Northern Wilds Magazine
An example of Hanna Wainio’s classical fairy tale art. | SUBMITTED
Along the Shore Arts

Creative Space: Hanna Wainio

For some us, knowing what we are to make of our lives comes late, if not at all. For others, the pathway stretches ahead, readily visible. Kaministiquia artist Hanna Wainio is one of the latter.

“I think I have always been creative,” she reflects. “I grew up in a creative environment, loved making things with my hands.”

It didn’t hurt that Wainio’s mother, Judi Vinni, is also an artist and community animator who operates Willow Springs Creative Centre in the old Koski General Store on Mapleward Road in rural Thunder Bay. In fact, from the Centre’s beginnings in 2000, Wainio spent most of her summers at art camps under the tutelage of her mother Judi and colleagues Lea Hayes, Liisa Leskowski and Kathy Toivonen.

For her art, Wainio had to relocate to the fountainhead of her inspiration. | SUBMITTED

The variety of art camp offerings, everything from painting to screen printing, from making willow furniture to tie-dyeing, stood Wainio in good stead when she chose to attend the visual arts program at York University.

“I tried everything there,” she relates, though she chose ahead of graduation to move over to the independent illustration program at Seneca College, to pick up what she calls “the tool kit for illustration.”

Armed with these learnings and experiences, Wainio had every intention of making a living from her art. But first, she had to relocate to the fountainhead of her inspiration, the rugged beauty of the north shore region of Lake Superior.

“I think nature does affect my art,” she explains. “You can tell on my Instagram pages when I moved—I didn’t have to take in all the sights and sounds of Toronto. Being here helps me relax, to feel more connected to how I grew up with no one around, on 260 acres of bush land.”

Immersed in the natural milieu of the northwest, Wainio creates worlds of whimsical creatures in gentle, colourful environments. A frequent character in her illustrations is Koo the raven, a fussy, occasionally bossy presence. Koo gazes over her spectacles at the comfortable world in which she lives, sometimes interacting with her companion, Gully, a small but forthright crow who seems to be perpetually commenting on something Koo has said or done.

Wainio’s creations Koo and Gully. | SUBMITTED

“I’ve always been interested in stories of fairies, classical fairy tales,” Wainio says, but her ethnicity provides another tributary into the river of her creativity. “I went to Finn school when I was young, so I learned about Moomintroll and Tove Jansson. She’s one of my main influences.”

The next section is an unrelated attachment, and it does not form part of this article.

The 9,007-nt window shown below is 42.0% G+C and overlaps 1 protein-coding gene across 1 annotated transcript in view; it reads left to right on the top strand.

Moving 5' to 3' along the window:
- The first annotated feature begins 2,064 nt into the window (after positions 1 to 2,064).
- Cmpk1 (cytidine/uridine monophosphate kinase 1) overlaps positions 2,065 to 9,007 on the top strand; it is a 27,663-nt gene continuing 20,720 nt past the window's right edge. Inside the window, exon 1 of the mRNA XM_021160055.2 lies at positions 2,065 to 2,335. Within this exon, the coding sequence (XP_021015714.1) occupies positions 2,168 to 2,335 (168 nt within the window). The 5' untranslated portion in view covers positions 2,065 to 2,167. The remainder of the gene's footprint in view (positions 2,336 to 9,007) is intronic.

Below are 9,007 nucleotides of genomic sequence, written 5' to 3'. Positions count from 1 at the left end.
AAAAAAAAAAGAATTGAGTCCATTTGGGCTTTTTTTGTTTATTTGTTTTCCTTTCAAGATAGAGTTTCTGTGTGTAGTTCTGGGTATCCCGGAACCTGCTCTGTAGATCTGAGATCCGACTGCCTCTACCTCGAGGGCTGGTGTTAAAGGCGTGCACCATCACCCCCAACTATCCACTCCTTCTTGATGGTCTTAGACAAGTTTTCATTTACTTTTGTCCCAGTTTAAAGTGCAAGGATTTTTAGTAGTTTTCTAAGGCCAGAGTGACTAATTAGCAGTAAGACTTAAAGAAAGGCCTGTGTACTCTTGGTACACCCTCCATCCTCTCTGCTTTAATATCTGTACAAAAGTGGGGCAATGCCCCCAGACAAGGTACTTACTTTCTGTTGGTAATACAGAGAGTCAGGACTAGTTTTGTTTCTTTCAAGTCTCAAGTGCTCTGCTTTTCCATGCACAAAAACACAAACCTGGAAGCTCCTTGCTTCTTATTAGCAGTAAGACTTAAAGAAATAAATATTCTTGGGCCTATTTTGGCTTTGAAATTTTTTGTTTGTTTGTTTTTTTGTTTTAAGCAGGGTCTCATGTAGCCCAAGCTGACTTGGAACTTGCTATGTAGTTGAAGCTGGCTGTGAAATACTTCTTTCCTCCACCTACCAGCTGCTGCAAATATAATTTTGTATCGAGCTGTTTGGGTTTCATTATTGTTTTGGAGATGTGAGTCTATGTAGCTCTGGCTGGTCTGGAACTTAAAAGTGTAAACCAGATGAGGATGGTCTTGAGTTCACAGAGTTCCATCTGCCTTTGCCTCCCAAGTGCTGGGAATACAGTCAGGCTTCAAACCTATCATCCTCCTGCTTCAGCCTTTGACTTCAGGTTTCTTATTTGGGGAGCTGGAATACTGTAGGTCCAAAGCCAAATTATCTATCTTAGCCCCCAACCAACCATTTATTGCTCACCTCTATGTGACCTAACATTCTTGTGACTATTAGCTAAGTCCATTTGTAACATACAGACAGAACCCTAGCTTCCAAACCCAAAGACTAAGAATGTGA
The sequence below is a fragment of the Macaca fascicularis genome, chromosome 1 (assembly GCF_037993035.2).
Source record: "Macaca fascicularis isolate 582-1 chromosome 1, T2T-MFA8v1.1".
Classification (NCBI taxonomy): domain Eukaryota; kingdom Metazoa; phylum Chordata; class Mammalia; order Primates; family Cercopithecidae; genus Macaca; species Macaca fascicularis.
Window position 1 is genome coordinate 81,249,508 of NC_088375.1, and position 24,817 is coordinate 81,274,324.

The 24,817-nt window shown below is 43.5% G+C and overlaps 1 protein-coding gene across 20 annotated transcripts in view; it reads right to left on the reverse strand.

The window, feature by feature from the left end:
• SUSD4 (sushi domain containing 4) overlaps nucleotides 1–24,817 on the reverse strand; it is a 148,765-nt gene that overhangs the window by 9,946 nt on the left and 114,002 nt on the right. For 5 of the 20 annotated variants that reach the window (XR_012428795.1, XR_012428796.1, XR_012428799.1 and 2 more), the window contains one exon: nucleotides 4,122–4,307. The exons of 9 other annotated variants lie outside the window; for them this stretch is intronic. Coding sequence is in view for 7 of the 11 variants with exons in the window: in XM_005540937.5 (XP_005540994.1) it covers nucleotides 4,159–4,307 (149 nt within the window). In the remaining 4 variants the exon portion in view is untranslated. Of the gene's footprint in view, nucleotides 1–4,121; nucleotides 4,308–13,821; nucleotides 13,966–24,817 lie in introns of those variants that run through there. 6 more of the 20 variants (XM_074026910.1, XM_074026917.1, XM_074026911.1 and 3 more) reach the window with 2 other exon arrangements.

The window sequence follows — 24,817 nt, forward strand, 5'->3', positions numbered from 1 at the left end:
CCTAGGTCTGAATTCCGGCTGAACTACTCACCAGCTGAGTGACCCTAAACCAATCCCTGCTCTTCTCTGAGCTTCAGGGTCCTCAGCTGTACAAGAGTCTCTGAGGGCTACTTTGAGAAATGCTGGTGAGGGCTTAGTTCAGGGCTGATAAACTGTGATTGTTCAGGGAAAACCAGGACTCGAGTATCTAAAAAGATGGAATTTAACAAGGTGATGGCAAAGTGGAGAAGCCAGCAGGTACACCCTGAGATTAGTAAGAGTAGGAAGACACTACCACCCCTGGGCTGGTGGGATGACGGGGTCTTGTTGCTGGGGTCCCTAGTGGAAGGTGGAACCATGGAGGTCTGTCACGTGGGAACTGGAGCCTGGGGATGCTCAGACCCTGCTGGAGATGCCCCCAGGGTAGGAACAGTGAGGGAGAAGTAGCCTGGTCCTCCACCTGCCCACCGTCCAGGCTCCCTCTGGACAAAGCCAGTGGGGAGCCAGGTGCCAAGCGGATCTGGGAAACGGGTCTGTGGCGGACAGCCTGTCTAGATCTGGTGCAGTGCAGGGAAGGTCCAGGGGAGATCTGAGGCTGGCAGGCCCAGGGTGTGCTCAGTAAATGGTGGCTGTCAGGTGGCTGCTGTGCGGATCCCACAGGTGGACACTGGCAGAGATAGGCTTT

The late Finnish artist and storyteller Tove Jansson wrote and illustrated the Moomintroll series, which has millions of fans over generations and farflung geographies. Part of Jansson’s genius lies in her stories’ portrayal of deep and problematic issues in a deceptively simple way, something that plays right into Wainio’s art. It doesn’t hurt that the hippopotamus-like Moomis, as they are often known, encounter life with a childlike innocence and a startling flexibility. Wainio has even done her own Moomi fan art, but generally works more on her own original creations.

The scope of Wainio’s creations is immense—she primarily works in digital art, but in the last several years, she has worked also in polymer clay, embroidery and cloth art, creating clay pins, trinket dishes, patches, little bags, and of course, images. Wainio has used social media to create interest and demand for her work.

“My art provides about 75 percent of my income,” she says. “Sales have been really awesome. I’m amazed! Orders come in all the time from all over Europe, Thailand, England, but mostly the U.S. and Canada.”

“I work from a place of love, things I loved as a child,” says Hanna Wainio. | SUBMITTED

Though Wainio’s ambition to make a living by her art seems to be well on track, she still does freelance illustration. This, too, has made people take notice.

“I had one illustration in Read Something Else: Dubious Wit and Wisdom, a book of Lemony Snickett quotes,” Wainio says modestly. “I really prefer to publish my own works, though.”

“I always want to give people a feeling of comfort and coziness,” she reflects. “I create the chance for everyday magic in my work, putting nice things, cozy things, in the world. I work from a place of love, things I loved as a child. I want to put more of that in the world.”

Hanna Wainio’s art can be found on Instagram: hwainio and online: etsy.com/shop/hannawainio.

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